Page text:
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England Now Knows How Unfair FIFA Can Be

By Ikeddy Isiguzo
WOULD England be complaining if it won the bid for the 2018 World Cup? It is most unlikely the English would have said some of the things they are saying about FIFA, a body that they support to the hilt.

To the English, FIFA is always right. Complaints about corruption in FIFA are hardly an issue in the English media, which also believe that the workings of FIFA serve British interests. FIFA is good for the good of the game, the English would have echoed until they ran into this jam.

Too much has been made about England’s bid, including insinuations that it had the best technical details in its proposals. Are these enough to win the World Cup bid? When did England discover corruption in FIFA?

What did it do until it became a supposed victim? What will England do about its media, which are being blamed, for the loss? Will the English have preferred for their media to be silent and reveal the mess in FIFA after the bid votes had been cast?

The English are hurt and for good reason too. England has a pomposity that is uniquely English. After hosting the 1966, at a time that England’s football power enjoyed international respect, England’s victory in the competition remains the high point of its World Cup efforts. There has been one semi-final place ever since, 16 years ago. England is perennially at the verge of not qualifying for the World Cup, it manages to scale through.

Hosts are happy when England is absent as was the case in USA’94, where Americans were planning all types of security measures against English fans, when to their relief, England did not qualify. England has given a lot to world football, from promoting the game to planting football in the Olympics Games in 1908, but it has not done much lately, and is actually a fading football power.

Its highly celebrated Premiership League is a misrepresentation of the growth of English football, while football in England is dying, just sustained by imported skills, a major reason for the dwindling competitiveness of English players in national team competitions like the World Cup.

The world has caught up and overtaken England .When England gets high ratings going to the World Cup, the English media may be exciting their people to enhance the fortunes of the betting industry, or for reasons directly linked to the survival of their publications. The world thinks of England in terms of the Premiership, hence the disappointment when English teams turn out, expectedly without the Premiership stars, who are mostly foreign and they post performances that are not Premiership quality.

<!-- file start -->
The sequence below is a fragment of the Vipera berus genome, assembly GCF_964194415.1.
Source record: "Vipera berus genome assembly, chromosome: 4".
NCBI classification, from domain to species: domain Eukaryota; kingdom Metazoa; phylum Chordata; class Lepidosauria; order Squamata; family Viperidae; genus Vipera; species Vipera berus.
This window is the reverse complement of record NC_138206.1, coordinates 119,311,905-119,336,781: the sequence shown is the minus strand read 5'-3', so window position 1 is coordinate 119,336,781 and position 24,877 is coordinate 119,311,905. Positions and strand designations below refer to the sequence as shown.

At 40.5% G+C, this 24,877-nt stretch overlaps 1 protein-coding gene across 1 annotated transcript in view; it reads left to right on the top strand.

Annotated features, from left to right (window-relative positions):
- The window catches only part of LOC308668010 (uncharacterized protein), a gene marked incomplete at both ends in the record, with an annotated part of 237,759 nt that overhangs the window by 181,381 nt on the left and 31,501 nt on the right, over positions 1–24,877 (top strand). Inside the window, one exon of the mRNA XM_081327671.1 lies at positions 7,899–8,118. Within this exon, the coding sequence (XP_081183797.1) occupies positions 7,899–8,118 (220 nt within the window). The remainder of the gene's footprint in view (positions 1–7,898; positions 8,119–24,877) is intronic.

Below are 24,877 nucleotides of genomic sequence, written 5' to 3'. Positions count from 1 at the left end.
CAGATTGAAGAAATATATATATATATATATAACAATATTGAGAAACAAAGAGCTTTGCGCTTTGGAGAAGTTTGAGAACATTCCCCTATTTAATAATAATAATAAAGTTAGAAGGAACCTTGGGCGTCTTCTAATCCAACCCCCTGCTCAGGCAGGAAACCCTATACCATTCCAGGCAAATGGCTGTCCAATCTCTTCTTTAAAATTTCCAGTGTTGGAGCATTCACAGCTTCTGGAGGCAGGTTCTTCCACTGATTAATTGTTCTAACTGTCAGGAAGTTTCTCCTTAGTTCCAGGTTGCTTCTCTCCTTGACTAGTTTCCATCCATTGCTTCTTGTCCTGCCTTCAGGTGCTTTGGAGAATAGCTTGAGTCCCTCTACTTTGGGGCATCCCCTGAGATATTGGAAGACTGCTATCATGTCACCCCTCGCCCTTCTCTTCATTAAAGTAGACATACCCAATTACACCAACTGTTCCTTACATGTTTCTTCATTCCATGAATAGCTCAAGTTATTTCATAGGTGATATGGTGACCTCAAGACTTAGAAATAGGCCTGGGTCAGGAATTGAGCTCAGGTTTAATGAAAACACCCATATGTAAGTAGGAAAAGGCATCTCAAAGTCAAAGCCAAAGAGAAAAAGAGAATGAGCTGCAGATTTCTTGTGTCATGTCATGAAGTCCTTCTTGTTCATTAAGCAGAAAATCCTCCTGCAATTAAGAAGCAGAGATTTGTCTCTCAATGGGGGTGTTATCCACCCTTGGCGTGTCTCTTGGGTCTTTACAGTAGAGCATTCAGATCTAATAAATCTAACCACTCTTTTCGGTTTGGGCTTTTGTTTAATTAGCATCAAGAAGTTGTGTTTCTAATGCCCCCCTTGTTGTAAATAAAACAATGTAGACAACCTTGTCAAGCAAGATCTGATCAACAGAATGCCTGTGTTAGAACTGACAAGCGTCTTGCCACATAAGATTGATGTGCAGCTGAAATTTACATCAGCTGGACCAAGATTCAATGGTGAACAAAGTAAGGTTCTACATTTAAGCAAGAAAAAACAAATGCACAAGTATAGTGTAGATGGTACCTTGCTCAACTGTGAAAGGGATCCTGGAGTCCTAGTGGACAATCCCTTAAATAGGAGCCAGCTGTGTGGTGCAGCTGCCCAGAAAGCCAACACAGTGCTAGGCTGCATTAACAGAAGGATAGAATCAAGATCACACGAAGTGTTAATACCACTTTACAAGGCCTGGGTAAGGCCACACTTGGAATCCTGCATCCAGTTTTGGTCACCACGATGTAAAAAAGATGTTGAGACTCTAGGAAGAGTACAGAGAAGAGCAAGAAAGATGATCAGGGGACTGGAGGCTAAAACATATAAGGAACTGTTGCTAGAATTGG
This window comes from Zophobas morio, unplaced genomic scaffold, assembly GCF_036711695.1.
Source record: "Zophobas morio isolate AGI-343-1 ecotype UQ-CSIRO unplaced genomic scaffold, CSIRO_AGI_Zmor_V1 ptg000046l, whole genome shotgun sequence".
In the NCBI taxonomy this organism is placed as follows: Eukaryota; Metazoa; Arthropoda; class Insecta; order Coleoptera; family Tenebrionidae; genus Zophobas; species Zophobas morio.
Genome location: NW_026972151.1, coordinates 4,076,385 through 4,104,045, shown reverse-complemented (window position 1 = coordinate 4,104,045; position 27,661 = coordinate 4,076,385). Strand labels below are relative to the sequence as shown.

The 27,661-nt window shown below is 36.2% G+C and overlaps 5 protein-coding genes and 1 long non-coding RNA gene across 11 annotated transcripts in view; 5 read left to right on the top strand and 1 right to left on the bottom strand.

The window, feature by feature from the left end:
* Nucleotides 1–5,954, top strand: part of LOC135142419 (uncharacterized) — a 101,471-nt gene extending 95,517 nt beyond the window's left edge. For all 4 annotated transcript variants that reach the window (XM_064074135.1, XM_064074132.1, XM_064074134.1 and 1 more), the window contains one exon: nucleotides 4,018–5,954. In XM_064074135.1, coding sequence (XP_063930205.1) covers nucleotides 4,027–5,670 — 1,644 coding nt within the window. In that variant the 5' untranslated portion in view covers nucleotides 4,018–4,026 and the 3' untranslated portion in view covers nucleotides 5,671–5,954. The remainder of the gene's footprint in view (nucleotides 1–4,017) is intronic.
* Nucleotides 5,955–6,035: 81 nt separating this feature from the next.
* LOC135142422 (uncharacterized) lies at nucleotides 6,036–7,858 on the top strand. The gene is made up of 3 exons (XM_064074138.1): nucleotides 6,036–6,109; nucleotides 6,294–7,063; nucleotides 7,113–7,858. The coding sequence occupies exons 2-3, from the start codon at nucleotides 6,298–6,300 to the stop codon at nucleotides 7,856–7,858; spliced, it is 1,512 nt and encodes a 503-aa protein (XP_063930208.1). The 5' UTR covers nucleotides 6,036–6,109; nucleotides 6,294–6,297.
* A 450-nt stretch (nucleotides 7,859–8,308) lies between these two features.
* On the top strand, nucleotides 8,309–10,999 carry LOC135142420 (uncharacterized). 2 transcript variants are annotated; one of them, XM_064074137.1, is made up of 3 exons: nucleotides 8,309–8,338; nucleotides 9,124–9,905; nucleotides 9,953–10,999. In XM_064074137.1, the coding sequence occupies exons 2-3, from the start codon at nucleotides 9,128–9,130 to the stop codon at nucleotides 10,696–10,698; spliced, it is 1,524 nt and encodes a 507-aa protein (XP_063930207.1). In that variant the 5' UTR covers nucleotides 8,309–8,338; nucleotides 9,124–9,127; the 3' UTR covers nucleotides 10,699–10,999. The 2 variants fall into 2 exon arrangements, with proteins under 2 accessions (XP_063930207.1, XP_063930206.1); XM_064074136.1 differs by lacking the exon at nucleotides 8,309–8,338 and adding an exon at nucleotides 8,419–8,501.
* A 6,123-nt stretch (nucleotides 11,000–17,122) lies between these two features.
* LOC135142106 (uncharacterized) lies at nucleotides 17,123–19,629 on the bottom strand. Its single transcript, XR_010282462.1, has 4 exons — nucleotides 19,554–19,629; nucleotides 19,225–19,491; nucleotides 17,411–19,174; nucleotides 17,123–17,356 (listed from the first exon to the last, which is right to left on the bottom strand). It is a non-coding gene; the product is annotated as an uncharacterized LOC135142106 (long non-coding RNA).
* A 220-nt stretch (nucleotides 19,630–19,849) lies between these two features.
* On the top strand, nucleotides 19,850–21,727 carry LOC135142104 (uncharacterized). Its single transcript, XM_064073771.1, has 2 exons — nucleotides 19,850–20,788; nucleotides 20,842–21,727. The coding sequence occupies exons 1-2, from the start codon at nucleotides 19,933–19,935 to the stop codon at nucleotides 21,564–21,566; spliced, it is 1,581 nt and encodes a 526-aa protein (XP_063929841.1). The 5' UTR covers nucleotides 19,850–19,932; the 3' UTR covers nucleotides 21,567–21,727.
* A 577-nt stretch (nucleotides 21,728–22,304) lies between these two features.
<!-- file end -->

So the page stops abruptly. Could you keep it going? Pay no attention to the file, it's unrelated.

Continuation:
Now that the English know how FIFA works, how things other than what they would have thought affect decisions in FIFA, they will join in the task of cleansing one of the most important organisation in international sports. FIFA has hurt Nigerian sports more than many people are willing to accept. As the body gets more discredited, it tests its power by threatening countries like Nigeria that build a myth around the omnipotence of FIFA.

It was deliberate. Nigerian officials need this cloudy relationship to help themselves expropriate football properties that are meant to be national assets. England and the USA are sulking. What will they do? Nigerians have spent years complaining about FIFA’s malfeasance; how it turns a blind eye to the injustices in our football. Did anyone care? Maybe the world will pay more attention to FIFA and it may mark a departure from the shenanigans of an organisation that kills football under the pretence of organising it.

IOC Helps Young Refugees
THE International Olympic Committee, IOC, with the Office of the United Nations High Commissioner for Refugees, UNHCR,  has launched an ambitious three-year Sport and Education programme for young people in the Osire refugee settlement in Namibia .Most of the refugees in Osire are from Angola .

Others are from the Republic of Congo, Burundi , Rwanda and 19 other African countries. About 8,500 people live in the settlement, 40 per cent of them between the ages of 10 and 30.

The programme is designed to get the group more involved in organised sport to alleviate major problems affecting the young people, mainly teenage pregnancy, HIV, and substance abuse.

Olympic star and IOC member Frankie Fredericks from Namibia said at the opening ceremony on Tuesday, “Our work here is to provide hope to the young people of this settlement. If they are given more opportunities to dream, they will have more reasons to pursue them and make them a reality.

Sport may not always seem as significant as other forms of aid, but it can have a considerable positive impact on lives.” The community faces a range of socio-economic and psychological challenges. Limited employment and higher education opportunities cause frustration and despair.

The IOC is a long-time supporter and partner of works of the United Nations, UN, and last year the IOC became only the fifth international organisation to receive official observer status at the UN.

The mission of the Olympic Movement is to place sport at the service of humanity. When will Nigeria create sports and education programmes?


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